Deckchairs On The Titanic is the first game to be released by Silver Birch Games. In this post, the designer, Tom Holness, talks about the process of going from the idea to a first prototype. Future design diaries will cover playtesting, using AI to balance the game, artistic design and the decision to self-publish.
January 2019, my previous job had finished in December and I was at a loose end before my next job started in April. Chatting to my friend Becca, who writes the intros for our games, about how I needed something to do we got talking about some of the board game ideas and attempts I’d had. I was at an impasse with the game I’d been designing and wanted something new.
She reminded me of some of the game ideas I’d told her in the past and one of them jumped out – Rearranging the deckchairs on the Titanic. Just a title / theme idea, completely absurd and definitely unique. A game from the phrase that was actually about rearranging deckchairs on the Titanic whilst it sunk. Every other Titanic based game is about trying to escape the sinking ship, this would be different.
Straight away the thought came to me that this could be a pattern matching game – start with pieces in one formation on the board and try to move them around to fit a pre-defined winning pattern, whilst being disrupted by the ship moving around and ice from the iceberg on the deck.
A couple of days later I sat down at my computer and made the first prototype. I had to make some initial decisions about player counts, board size and number of pieces.
The first one was easy – I would start with just a 2 player game but intending to scale it to 3 and 4 players at least.
Having made that decision, I knew that having a total of 12 player pieces would mean the game could scale directly with more players having fewer pieces. In my mind I was already thinking that getting the right ratio of pieces:spaces on the board would be crucial to having a game that really worked.
I decided to go for a 6×5 board initially but knew that I’d want to change this in playtesting.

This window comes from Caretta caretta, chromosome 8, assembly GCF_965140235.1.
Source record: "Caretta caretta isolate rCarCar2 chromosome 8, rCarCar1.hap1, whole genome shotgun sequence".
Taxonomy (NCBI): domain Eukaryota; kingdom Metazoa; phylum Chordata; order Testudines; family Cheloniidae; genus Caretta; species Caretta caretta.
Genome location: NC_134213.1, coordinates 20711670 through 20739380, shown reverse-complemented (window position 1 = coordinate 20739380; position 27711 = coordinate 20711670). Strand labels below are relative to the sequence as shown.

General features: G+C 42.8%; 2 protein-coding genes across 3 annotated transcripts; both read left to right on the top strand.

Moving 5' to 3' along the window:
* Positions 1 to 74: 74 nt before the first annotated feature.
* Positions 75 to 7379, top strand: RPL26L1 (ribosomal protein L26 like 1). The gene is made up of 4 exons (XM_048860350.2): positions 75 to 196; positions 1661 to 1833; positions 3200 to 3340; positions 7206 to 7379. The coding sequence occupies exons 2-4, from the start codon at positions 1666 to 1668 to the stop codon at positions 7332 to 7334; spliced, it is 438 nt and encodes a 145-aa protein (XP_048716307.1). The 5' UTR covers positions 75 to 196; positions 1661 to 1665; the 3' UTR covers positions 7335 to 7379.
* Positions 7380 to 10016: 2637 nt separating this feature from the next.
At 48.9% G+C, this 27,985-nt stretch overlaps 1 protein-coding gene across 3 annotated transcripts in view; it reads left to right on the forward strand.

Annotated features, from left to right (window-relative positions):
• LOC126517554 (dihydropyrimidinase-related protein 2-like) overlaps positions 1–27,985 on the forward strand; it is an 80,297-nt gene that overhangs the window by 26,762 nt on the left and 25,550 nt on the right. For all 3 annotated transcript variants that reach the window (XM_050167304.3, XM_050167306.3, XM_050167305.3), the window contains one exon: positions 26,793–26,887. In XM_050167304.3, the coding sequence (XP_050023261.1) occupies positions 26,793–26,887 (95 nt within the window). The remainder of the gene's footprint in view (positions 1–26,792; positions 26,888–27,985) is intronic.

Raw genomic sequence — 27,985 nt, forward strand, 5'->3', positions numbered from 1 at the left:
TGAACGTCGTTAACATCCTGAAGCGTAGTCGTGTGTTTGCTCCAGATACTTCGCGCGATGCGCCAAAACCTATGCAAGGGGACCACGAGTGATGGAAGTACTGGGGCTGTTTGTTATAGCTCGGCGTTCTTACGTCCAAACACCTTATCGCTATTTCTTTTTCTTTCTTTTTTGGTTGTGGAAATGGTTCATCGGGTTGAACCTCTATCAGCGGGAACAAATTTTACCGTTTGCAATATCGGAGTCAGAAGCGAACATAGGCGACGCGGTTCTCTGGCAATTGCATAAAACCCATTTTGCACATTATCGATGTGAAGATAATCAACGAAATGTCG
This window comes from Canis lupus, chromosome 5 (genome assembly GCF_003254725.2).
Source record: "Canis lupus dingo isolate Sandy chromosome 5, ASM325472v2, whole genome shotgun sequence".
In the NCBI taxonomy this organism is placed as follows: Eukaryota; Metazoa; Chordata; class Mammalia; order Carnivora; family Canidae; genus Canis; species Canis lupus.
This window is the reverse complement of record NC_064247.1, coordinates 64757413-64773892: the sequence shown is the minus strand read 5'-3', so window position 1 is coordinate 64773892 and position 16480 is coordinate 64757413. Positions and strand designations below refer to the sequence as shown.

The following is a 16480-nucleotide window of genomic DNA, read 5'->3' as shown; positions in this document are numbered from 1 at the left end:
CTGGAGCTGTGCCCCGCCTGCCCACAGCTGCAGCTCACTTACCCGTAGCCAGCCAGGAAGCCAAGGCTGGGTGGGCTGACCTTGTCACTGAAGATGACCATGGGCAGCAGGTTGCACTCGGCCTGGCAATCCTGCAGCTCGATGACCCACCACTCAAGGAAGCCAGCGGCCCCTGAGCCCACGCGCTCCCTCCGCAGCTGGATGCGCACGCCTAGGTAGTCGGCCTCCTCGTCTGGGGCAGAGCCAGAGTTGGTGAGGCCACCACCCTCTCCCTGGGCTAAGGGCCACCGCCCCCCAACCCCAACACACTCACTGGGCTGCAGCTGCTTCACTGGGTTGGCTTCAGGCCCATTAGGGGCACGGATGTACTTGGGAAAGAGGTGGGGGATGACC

The very first version of the game just had deckchairs and the ship’s movement. I wanted to get something on the table in as simple a form as I felt possible and see how it worked. I had two grids, one for the pattern you are aiming for (“the target board”) and one as the play board. At this point I was setting these up randomly by “rolling” the cube pieces onto the target board and the play board just because it was a quick, simple way to setup.
From this first play I knew that I had a game there. The apparently simple but actually confusing ship movement at the end of the round meant that it was a constant (if not overly difficult) mental challenge to get your deckchairs in the right place. The right place is not the square you want it to be on, because the ship will move and the deckchair along with it, so you need to place it next to the square you want it to be on, so it moves onto the scoring square. Which way you need to offset your chairs changes each round so you can never get settled.
I had in mind a co-operative game, which made sense with the story that you had been ordered by the captain to get the deckchairs in a specific pattern to stop the ship sinking, but it was way too easy to achieve. Playing competitively though was interesting but definitely not complete. I decided at this point to pursue this as a competitive game and come back to the idea of a co-op mode later.
I left the game overnight and came back to it the next day. It needed another element and I remembered the idea of there being ice on the deck. I knew the game needed a way for players to interact directly – using the deckchairs you could block your opponent from certain squares but you couldn’t move their deckchairs in any way. So I decided the ice block would be a piece that both players could control, that would move deckchairs. Being ice it made sense that you would push it and it would slide along the deck, moving deckchairs out of its way.
I tried a few different things with the ice block – my first idea was that it would slide to the edge of the board, knocking pieces sideways/diagonally out of its way, but this was too complicated to work out how deckchairs should move in a wide variety of edge cases. Second was that the ice block would push any chairs in its way to the edge of the board and this was great. The game was working well at this point, but I was finding the ice block to be too powerful. It was almost always the case that you were best off knocking your opponents chair(s) away from their scoring squares and to the edge of the board, and very hard to get away from this.
After sleeping on it, I decided what was needed was a defensive piece and realised this could be you, the deckchair attendant, holding on to one of your chairs to stop it from moving, either from the ice block or the ship movement at the end of the round.
This addition completed the game, and whilst there were clear issues – the pieces would bunch around the edges of the board, the board was too tight/small and the storing wasn’t great and I had no idea what other people would think of it!
The next step was to play it with some close friends and move on to wider playtesting. You can read about this in my next blog post.